JOHN PLOCHER: And friends, too. We've got people actually in our company that are losing their homes. I've got many, many friends that have lost their homes. This is a disaster on a grand scale. This is not something that we're excited about doing.
LISA LING: That sense of sadness isn't lost on the trash-out crew.
EMPLOYEE: I wonder what I would do in their situation. I wonder how I would feel, what I would leave behind, what I would tell my kids before I leave.
I mean, I have pick up their children's toys. I mean, I pick up dolls and I wonder, I wonder if this was a little girl's best friend. I wonder what this was to somebody else. And now it's going in the dumpster.
JOHN PLOCHER: Everything that's left behind is left behind because they want to leave it here. There's no coercion. They're not being forced out of the house immediately. They have plenty of time to take it out. So it's their decision, not the banks, not ours.
Getting rid of belongings
LISA LING: Plocher says he's tried and tried to donate everything to charity, because it makes ecological sense and would cut what he pays in landfill fees.
EMPLOYEE: ... $16.99, now it's worthless.
LISA LING: But his crews move at a blistering pace and the logistics of hooking up with a charity truck has never worked out.
JOHN PLOCHER: What happens is they don't show up when they say they're going to show up. They leave things because they don't think it's valuable. And then we have to come back and pick it up or we get in trouble because we did not finish the job.
LISA LING: Plocher says he's contractually prohibited from leaving anything on the curb. Every house has to be left ready to sell. So crew members are encouraged to keep anything they like, so long as they can carry it off the job that day.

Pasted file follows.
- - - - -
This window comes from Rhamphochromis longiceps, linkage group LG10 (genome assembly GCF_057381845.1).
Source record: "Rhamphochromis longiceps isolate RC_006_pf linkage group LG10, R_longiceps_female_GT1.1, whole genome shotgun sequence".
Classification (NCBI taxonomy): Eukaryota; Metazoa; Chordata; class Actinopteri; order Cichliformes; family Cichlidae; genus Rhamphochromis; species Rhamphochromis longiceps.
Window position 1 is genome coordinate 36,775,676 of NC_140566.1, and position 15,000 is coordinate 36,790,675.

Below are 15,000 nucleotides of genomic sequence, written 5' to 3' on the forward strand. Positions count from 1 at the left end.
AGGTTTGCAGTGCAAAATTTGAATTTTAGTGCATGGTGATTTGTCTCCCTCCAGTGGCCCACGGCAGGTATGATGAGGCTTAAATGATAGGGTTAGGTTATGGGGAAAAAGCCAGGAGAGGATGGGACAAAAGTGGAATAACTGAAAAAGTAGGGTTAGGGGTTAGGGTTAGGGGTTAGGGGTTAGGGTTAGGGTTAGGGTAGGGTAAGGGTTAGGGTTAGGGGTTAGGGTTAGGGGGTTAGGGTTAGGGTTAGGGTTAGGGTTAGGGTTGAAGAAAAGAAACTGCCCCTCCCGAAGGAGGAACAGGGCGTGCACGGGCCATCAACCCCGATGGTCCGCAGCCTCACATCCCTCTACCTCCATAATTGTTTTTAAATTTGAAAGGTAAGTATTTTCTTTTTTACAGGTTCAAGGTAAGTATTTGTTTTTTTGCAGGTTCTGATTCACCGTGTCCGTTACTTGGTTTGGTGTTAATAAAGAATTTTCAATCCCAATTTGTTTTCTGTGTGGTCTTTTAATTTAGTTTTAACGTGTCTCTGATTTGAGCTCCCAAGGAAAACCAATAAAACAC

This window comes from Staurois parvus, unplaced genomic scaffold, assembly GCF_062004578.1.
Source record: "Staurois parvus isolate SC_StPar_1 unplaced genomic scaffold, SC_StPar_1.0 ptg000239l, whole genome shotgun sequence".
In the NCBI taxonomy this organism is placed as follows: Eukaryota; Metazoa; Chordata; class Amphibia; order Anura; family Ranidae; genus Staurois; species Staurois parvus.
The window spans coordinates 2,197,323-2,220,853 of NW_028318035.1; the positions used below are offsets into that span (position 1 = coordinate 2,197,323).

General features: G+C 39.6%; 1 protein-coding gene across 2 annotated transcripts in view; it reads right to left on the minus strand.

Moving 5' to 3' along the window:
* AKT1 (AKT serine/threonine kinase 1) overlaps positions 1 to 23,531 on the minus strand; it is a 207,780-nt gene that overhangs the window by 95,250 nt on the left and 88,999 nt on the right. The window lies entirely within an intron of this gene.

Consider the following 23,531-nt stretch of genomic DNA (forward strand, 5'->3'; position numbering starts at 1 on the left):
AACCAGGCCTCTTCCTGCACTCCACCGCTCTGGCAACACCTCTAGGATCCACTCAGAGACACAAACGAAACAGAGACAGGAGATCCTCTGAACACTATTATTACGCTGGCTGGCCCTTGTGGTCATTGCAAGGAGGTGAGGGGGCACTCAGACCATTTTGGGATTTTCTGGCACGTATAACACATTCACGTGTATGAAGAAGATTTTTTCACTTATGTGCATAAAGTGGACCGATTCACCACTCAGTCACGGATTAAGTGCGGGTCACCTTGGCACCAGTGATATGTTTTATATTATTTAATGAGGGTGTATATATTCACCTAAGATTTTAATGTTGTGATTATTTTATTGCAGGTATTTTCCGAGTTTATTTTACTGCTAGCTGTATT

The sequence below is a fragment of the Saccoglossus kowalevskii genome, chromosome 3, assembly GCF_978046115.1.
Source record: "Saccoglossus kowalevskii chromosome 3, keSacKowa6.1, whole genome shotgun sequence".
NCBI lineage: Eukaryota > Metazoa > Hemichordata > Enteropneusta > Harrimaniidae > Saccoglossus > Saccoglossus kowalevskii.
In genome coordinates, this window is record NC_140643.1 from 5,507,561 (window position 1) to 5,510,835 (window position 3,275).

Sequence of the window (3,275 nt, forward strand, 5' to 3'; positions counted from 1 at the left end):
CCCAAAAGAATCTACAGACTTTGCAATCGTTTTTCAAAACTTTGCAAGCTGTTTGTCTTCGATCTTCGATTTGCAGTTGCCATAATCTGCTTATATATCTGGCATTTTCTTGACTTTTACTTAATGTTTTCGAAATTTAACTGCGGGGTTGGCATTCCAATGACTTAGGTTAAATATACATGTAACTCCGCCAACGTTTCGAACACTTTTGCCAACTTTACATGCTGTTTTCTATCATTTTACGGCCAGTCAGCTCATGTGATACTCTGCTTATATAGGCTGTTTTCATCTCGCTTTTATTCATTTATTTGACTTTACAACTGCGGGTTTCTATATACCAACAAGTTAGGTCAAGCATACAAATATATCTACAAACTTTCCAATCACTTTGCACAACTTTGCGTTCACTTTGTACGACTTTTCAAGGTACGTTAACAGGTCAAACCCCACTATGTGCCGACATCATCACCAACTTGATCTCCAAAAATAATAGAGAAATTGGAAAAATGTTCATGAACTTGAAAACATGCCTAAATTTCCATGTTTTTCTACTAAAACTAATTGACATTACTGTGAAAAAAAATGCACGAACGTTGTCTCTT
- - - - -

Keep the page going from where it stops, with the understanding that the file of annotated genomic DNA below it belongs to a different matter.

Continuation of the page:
EMPLOYEE: Very nice lamp.
EMPLOYEE: Want to take that?
EMPLOYEE: I don't know where I'd put it.
EMPLOYEE: Let me take that.
EMPLOYEE: Anybody want the end table? Nobody wants to take it home?
EMPLOYEE: I don't think so. It's already been claimed.
JOHN PLOCHER: Even the guys that are seasoned in this business I think it's caused them to think, how could this happen? And we're just seeing all kinds of things happen that I don't think we would have thought were possible.
California's foreclosure crisis
LISA LING: No matter which neighborhood you go to, the story is the same: auctions, bank-owned properties, short sales, which is when an owner owes more than the house is worth.
GENE MATERA: About every third house is foreclosed right past the golf course, right down in the golf course area down there.
JIM PERRY: There are two or three this way. There's three this way. And there are like five across the street that are foreclosures.
DAVE AMAGRANDE: So we have an auction, a short sale, a short sale, bank-owned, two more foreclosures, another foreclosure down here and another, I believe, short sale.
EMPLOYEE: We need to go to the dump like now.
JOHN PLOCHER: I don't think the United States or at least California could handle another one of these foreclosure crises, but we'll go through this process again. In the short term, yes, everybody has burned their hand and they remember that burn. But over the long term, 10 years from now, we might be back here.
JIM LEHRER: That was an excerpt from a longer program. To see the piece in its entirety, just go to PBS.org, scroll down to NewsHour Reports, and then look for a link to the KCET Web site.